In Need of an Ongoing: The Masters of Evil
Y'ever have a favorite comic book character that you feel is always getting overlooked, no matter how awesome they are? So does Steven Romano! And he thinks the especially rad ones deserve their own ongoing series. Each week, Steven will profile a different underrated character and attempt to prove why they are In Need of an Ongoing!
Unless you don’t watch TV, surf the web, or simply isolate yourself from media in all its forms, then you should know Avengers mania is sweeping the nation, and everyone from the diehard comic book fan to the nerdy neophyte is swept up in the hype over Earth’s Mightiest Heroes! In keeping with the spirit of the movie, it only seemed appropriate to put the “In Need of an Ongoing” spotlight on a character—or rather group of characters—straight from the Avenger’s rogues gallery; the very antithesis to their preservation of peace and order: the Masters of Evil!
Who Are the Masters of Evil?
When you assemble a team of some of the world’s greatest super heroes you’re pretty much lending yourself to facing threats that are on an epic scale, and the Masters of Evil certainly qualify. The Masters of Evil made their first infamous appearance way back in The Avengers #6 (Vol.1) during the heyday of the Silver Age of Comics and were led by Captain America’s nemesis during World War II, Baron Heinrich Zemo. Marshaling together a small group of villains consisting of the Black Knight, Radioactive Man and the Melter, Zemo hoped to bring New York City and the Avengers to their knees, only to be easily defeated by the team of heroes. Over time the Masters of Evil would try time and again to crush the Avengers, but they practically glutted on defeat due to poor leadership and the lack of a well-organized plan.
That all changed, however, during the highly acclaimed “Under Siege” story arc that took place within the pages of The Avengers from 1986-1987. Now spearheaded by Baron Helmut Zemo (the son of the original), this iteration was a veritable army of villains that used a lethal and systematic combination of physical and psychological tortures that nearly brought an end to Earth’s Mightiest. Even though the Avengers eventually came through, it wasn’t without trauma and a heavy heart. Years later, some members of the Masters of Evil would go on to form the Thunderbolts and masquerade as heroes for their own sinister machinations (with some even embracing heroism), while any subsequent formations of the Masters were nothing more than meager shadows of what it once was.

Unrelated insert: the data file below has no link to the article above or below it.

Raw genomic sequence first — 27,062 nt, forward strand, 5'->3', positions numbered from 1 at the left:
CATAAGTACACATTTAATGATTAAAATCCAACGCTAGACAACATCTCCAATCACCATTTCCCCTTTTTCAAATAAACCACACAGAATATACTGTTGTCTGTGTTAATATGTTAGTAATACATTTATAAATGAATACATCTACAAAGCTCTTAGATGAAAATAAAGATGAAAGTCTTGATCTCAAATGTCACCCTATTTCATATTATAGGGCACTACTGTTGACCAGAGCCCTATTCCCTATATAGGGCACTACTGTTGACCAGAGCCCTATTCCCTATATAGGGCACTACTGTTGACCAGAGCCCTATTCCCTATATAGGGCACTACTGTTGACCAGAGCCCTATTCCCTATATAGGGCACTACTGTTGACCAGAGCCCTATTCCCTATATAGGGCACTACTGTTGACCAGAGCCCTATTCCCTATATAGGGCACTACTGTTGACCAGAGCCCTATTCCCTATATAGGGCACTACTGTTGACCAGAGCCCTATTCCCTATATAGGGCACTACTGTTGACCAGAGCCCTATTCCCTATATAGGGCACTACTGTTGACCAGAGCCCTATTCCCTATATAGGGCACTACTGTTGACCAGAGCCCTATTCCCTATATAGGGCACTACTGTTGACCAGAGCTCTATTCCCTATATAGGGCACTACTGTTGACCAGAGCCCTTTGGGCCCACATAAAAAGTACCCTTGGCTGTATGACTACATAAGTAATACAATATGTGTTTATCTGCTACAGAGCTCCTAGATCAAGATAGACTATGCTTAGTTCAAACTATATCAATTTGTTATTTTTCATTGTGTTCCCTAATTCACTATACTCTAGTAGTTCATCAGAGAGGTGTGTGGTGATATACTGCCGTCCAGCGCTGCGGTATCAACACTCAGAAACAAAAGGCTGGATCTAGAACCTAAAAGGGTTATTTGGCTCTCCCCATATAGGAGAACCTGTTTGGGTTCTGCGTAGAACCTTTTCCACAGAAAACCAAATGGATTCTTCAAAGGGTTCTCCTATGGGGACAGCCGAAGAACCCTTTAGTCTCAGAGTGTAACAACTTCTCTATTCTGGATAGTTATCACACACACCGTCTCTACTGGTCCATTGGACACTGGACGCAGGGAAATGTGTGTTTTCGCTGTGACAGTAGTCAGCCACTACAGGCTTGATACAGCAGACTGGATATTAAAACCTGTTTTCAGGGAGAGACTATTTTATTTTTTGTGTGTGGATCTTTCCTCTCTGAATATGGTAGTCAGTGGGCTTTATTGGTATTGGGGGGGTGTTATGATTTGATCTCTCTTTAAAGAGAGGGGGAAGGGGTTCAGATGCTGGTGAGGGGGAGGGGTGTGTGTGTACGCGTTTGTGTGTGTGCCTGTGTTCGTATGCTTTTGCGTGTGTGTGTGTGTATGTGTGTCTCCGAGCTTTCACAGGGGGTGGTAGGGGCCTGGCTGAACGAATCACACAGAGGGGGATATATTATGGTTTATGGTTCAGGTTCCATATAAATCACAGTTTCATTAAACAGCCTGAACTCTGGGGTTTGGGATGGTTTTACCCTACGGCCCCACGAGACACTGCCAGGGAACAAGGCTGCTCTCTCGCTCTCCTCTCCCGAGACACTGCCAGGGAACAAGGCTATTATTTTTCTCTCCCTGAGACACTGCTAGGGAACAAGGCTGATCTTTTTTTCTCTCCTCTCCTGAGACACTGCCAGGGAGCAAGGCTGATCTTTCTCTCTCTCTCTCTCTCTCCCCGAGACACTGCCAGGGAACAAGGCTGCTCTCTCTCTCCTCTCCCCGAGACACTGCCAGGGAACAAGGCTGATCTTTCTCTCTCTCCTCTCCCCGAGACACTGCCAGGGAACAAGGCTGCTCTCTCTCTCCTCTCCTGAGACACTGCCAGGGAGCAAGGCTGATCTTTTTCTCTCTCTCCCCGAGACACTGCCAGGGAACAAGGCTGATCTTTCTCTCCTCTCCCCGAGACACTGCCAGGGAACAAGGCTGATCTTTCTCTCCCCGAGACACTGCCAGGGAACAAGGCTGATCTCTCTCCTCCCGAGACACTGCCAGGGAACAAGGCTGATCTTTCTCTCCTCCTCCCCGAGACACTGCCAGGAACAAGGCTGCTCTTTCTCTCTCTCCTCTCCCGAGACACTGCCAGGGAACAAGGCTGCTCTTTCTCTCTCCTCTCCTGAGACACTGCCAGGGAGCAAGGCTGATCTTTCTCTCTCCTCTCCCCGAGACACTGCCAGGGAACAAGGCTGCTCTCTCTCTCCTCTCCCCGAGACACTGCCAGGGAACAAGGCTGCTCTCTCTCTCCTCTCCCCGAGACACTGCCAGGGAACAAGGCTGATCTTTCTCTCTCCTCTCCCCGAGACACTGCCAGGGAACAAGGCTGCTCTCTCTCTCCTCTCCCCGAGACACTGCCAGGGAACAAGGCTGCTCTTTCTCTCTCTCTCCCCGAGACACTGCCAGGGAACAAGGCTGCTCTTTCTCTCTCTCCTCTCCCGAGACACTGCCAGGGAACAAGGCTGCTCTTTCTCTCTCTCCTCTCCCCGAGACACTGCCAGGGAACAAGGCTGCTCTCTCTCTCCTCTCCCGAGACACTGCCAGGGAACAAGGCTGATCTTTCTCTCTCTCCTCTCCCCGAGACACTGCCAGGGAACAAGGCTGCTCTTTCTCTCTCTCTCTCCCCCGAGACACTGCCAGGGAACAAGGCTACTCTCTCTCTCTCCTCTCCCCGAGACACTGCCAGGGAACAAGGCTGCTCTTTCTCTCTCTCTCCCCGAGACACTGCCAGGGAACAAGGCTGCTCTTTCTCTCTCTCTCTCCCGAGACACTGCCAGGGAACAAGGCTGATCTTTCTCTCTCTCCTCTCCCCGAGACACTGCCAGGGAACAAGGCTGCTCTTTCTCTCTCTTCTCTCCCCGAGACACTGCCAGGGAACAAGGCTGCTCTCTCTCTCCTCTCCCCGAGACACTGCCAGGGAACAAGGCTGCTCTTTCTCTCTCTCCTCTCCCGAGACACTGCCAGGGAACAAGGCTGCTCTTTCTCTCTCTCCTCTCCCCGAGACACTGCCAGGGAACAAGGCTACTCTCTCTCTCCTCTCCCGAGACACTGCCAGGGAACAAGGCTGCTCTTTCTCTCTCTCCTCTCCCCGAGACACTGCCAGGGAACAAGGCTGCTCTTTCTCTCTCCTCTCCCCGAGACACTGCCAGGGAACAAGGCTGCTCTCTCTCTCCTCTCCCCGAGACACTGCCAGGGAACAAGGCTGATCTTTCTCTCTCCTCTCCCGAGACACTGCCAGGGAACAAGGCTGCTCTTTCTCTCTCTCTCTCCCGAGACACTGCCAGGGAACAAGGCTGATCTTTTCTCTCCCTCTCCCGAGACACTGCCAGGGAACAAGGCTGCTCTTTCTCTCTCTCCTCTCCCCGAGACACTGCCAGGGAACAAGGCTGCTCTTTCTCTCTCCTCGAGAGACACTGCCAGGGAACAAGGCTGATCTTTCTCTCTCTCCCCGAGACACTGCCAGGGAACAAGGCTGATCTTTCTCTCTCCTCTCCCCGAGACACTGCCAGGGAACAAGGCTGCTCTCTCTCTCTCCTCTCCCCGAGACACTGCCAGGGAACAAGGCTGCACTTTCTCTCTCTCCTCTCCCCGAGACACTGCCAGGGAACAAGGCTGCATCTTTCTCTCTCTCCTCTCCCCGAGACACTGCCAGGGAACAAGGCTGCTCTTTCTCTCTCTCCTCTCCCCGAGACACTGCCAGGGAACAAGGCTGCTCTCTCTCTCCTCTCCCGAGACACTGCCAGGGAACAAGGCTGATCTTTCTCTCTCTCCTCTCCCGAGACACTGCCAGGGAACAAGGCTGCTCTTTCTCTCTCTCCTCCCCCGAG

Why They Deserve an Ongoing
It’s simple comic book economics: Villains. Sell. Yeah, it’s easy to root for the hero, but there comes a time when you want to indulge that dastardly side in all of us, and the Masters of Evil would fit the bill! We’ve seen it before both at Marvel and DC. In Marvel’s case, the limited series Villains for Hire met with many glowing reviews and proved that the dark underbelly of the Marvel Universe is every bit as interesting and multi-faceted as the world of the heroes! As for DC, many fans enjoyed the evil and incredibly fun exploits seen in Villains United and Secret Six. Positive fan reception doesn’t lie.
What’s great about the Masters of Evil is that they really are an evil mirror image of the Avengers since, more often than not, the team is composed of villains straight from the respective heroes’ rogues galleries. So you’d basically be seeing some of Iron Man’s foes hobnobbing with those from the baddies lists of, say, Thor and Captain America. And while they’re in it for world domination, you can bet they’re also bringing along some deep-seated vendettas against individual members of the team. And that, Masterminds, makes for some great storytelling.
Plus, it would be interesting to see what a villain does after a day of razing the town or being released from prison; a look into the drama of their lives, if you will. Do they have an apartment? Are they on parole? Do they hang out with each other and talk trash about the heroes? We’ll leave those questions for the writer, but if there’s one guarantee, readers would be seeing a heck of a lot more of the villain community’s local watering hole: the Bar with No Name (and who wouldn’t want that?)! For now we may have The Thunderbolts to scratch this itch, but, sadly, the team has devolved into nothing more than government attack dogs on a leash with amnesty as their reward. When will we have some true, honest-to-goodness villainy in our comics?
Would you read a Masters of Evil ongoing?
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